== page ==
Posted by Moderator in Social Media Banks New Frontier
Engage, respond, and build on the positives
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By Steven J. Ramirez, CEO of Beyond the Arc, Inc.
Social media platforms wield a powerful influence over public perceptions of customer experiences and brands in financial services.
Money can be a very personal--and emotional--topic. As a result, customers are often closely in tune with how they feel about a financial issue. When customers interact with their bank, social media amplifies the impact--for the good or for the bad.
When customers have a bad experience, they're often more connected to how they feel about the experience, than the issue itself. That's why banks need to sharpen their focus on how to react to online commentary, especially negative comments. Timely and effective communications can help you manage negative sentiment, build trust, and promote loyalty.
Why--and how--to track negative sentiment
There's an advantage when financial institutions listen closely to what customers are saying about their business, both in direct feedback and across social networks. Such feedback provides insights needed to respond quickly to customer concerns and to tailor communications to turn negative perceptions into positive customer experiences.
Banks need a comprehensive approach to gathering, analyzing, and responding to customer comments.
To effectively manage negative customer feedback, banks should consider a three-tiered strategy:
1. Consider the risks and missed opportunities of not responding to customers.
2. Prioritize negative feedback, to focus your communications appropriately.
3. Transform negative situations into positive engagement.
Why not ignore the negativity?
Whether it's a few complaints or a sweeping trend of concern, when negative sentiment hits social media, it introduces both risks and opportunities for a business.
The danger in not responding: To the consumer, zero response looks like zero concern.
The 2011 Retail Consumer Report, commissioned by RightNow and conducted by Harris Interactive, found that addressing negative feedback often works in a company's favor:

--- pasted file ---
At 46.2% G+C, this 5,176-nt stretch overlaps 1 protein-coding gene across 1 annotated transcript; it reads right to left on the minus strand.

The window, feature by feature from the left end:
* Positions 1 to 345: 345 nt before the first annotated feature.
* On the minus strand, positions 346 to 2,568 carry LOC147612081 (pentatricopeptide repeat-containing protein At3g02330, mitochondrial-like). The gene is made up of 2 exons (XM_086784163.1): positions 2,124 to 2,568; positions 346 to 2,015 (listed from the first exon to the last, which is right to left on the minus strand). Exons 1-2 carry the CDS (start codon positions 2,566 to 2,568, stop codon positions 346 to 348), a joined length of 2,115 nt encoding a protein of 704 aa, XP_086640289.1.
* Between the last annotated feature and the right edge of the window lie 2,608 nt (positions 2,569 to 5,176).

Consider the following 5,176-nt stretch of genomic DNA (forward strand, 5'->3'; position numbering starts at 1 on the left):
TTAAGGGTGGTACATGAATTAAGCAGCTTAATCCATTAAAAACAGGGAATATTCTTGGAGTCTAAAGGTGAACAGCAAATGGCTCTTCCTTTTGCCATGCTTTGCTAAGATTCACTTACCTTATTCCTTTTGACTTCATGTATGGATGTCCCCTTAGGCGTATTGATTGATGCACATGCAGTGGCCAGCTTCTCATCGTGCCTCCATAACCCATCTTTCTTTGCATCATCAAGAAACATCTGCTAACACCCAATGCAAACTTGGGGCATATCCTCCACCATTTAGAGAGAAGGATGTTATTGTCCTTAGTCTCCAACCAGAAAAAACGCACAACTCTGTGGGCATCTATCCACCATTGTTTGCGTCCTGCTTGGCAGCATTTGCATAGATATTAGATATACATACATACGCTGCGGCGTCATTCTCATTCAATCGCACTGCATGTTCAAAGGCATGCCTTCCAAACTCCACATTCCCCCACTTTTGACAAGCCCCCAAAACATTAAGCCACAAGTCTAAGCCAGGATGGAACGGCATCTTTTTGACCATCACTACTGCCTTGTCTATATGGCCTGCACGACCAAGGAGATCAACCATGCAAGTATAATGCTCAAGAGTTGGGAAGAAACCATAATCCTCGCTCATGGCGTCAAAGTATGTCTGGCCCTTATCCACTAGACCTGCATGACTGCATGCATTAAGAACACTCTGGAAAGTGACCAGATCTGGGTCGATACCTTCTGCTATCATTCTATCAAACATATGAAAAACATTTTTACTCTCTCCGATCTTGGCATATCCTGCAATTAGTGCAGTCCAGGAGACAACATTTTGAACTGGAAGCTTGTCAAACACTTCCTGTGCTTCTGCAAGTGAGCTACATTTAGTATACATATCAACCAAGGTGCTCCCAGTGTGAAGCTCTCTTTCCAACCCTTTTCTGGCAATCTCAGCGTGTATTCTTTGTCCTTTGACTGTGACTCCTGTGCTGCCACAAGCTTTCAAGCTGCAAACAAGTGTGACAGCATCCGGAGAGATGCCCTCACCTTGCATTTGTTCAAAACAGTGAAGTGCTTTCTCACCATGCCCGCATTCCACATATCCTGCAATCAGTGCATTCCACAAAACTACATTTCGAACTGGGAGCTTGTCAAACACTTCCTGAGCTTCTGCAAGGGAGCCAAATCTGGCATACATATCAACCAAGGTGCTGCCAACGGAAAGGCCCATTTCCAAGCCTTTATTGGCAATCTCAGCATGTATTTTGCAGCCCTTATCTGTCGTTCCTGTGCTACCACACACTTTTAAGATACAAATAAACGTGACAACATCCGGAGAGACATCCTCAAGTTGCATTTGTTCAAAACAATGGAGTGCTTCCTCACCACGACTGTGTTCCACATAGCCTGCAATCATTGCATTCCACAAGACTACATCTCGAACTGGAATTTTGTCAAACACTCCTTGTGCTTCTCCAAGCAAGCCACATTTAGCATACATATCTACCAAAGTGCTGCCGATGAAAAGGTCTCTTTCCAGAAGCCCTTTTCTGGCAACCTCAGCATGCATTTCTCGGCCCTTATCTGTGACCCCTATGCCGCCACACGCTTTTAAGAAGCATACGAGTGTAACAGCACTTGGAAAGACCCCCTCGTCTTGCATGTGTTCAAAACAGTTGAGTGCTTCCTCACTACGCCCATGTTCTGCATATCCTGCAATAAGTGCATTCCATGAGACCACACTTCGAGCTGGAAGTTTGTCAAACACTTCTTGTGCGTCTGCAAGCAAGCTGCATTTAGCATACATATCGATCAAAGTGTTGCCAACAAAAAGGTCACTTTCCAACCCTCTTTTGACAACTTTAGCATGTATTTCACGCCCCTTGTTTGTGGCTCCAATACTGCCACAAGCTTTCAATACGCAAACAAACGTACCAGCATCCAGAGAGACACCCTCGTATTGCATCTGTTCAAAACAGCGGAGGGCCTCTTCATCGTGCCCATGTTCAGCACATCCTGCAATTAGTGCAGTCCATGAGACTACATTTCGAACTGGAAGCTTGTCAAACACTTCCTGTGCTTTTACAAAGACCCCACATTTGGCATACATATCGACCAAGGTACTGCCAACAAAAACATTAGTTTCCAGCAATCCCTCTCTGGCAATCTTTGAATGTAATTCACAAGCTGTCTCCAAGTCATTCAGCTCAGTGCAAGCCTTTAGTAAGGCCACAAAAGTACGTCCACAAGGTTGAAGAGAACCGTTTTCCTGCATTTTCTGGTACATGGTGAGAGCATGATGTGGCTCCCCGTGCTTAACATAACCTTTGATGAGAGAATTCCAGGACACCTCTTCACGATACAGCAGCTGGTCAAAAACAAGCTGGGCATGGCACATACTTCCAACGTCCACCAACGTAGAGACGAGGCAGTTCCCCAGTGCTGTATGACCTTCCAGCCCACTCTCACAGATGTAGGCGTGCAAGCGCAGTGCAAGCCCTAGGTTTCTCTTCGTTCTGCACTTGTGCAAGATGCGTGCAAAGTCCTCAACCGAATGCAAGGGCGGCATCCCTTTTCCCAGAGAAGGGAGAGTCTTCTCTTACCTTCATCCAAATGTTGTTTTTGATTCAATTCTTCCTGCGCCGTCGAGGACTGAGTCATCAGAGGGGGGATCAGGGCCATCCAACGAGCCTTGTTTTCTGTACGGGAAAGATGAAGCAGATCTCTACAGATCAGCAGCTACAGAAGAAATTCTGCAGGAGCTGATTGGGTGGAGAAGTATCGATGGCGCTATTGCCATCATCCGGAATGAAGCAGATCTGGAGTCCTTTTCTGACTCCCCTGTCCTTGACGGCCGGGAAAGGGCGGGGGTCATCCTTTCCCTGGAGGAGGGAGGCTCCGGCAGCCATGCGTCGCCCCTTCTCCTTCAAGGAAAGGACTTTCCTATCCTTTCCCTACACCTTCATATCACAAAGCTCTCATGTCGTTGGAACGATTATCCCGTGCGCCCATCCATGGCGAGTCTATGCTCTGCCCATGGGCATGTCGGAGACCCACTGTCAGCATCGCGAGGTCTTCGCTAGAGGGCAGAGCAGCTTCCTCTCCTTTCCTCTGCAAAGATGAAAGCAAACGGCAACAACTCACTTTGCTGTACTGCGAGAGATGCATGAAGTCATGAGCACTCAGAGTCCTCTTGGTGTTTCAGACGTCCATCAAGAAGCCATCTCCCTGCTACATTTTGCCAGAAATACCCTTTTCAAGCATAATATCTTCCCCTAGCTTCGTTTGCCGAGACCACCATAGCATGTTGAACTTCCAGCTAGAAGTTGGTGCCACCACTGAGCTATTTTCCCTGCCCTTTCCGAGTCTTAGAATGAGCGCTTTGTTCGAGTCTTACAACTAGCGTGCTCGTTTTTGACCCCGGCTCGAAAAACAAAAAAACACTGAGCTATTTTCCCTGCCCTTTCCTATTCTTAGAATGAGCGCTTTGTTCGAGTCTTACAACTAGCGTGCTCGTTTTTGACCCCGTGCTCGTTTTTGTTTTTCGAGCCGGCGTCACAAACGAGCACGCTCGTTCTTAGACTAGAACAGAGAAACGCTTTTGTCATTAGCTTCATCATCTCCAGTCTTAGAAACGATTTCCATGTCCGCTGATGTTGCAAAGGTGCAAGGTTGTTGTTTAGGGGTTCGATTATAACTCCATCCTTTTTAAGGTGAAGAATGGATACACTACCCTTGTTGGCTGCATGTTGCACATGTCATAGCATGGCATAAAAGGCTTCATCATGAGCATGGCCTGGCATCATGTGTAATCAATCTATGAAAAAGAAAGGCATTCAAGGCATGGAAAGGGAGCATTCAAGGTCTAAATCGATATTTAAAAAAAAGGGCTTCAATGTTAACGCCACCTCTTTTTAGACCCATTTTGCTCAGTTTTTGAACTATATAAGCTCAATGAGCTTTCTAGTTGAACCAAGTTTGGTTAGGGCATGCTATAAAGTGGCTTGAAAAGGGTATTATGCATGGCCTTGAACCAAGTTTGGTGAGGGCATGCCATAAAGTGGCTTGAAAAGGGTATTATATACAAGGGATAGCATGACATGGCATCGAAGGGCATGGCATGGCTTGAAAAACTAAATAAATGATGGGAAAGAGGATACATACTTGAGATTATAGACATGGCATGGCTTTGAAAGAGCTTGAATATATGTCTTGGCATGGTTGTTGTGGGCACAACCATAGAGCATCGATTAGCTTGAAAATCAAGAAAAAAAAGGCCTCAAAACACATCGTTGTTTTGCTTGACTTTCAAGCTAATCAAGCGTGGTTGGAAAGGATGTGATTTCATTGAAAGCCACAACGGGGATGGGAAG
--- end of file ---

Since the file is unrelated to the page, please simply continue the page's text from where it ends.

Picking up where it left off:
Of customers who received a response after posting negative feedback, 33% replied with a positive review, and 34% deleted the original negative review.
Don't randomize, prioritize
How do banks decide which negative comments to respond to? The process is similar to hospital triage.
First, fix what's obviously broken.
If there is a serious complaint, engage those customers quickly.
Listen to their concerns, admit any mistakes, and be clear about how you'll improve their experience. For good measure, reach out again down the road to make sure they're happy. (Read a recent ABA BJ Digital Magazine cover story about complaints, including KeyCorp's social media team.)
By giving customers prompt, personal attention, they may express their appreciation with a positive review, which can improve the perception about the bank's brand to hundreds or even thousands of other customers.
For more general statements that customers make, don't try to respond to everything. Focus on helping customers with legitimate concerns to create the greatest positive impact.
To prioritize negative feedback, it helps to understand the severity of key issues and customer sentiment across multiple channels.
A great way to manage this monitoring is to use social media analytics, which enables the bank to easily tap into insights that make it easier to prioritize how and when to respond to customers.
Transforming the experience
Transforming negative situations into positive engagement can be achieved with three fairly simple strategies.
1. Strengthen community engagement with customers.
In responding to negative feedback, let customers drive the conversation. Listen to what would please them and share solutions that may benefit other customers as well. Engaging their ideas can help build a sense of community with the bank and encourage others to join the conversation.
2. Remember that social media is also a natural tool to enhance perceptions of customer service.
Take advantage of negative feedback to spark innovative ways to communicate with customers. Think beyond a simple apology or refund to what would truly delight a customer. By going the extra mile, the bank may win the customer's loyalty and motivate them to refer business to others.
3. Remember that the news is rarely 100% negative.
Even when negative sentiment looms in social media, there are often loyal customers who will defend their bank. Engage them directly to express appreciation, learn what they like about the company, and ask how the bank can earn their loyalty.
A little bit of personal attention might motivate more business and prompt them to help influence positive sentiment online.
Ultimately, social media feedback should be treated just like any other customer contact channel. The key difference is that often the information and feedback is provided indirectly to the bank and magnified across a customer's social network. To reach both individuals and the public at large, social media is a powerful channel to quickly address key concerns, clarify misconceptions, and offer reassurance.
Showing your customers that you care about their financial experience can help transform negative sentiment into a winning customer experience.
About Steve Ramirez
Steven J. Ramirez is CEO of Beyond the Arc, Inc., a management consulting firm that combines strategy consulting with advanced analytics to help financial services clients identify opportunities to differentiate themselves in the marketplace. The company's social media data mining helps clients improve their customer experience across products, channels, and touch points.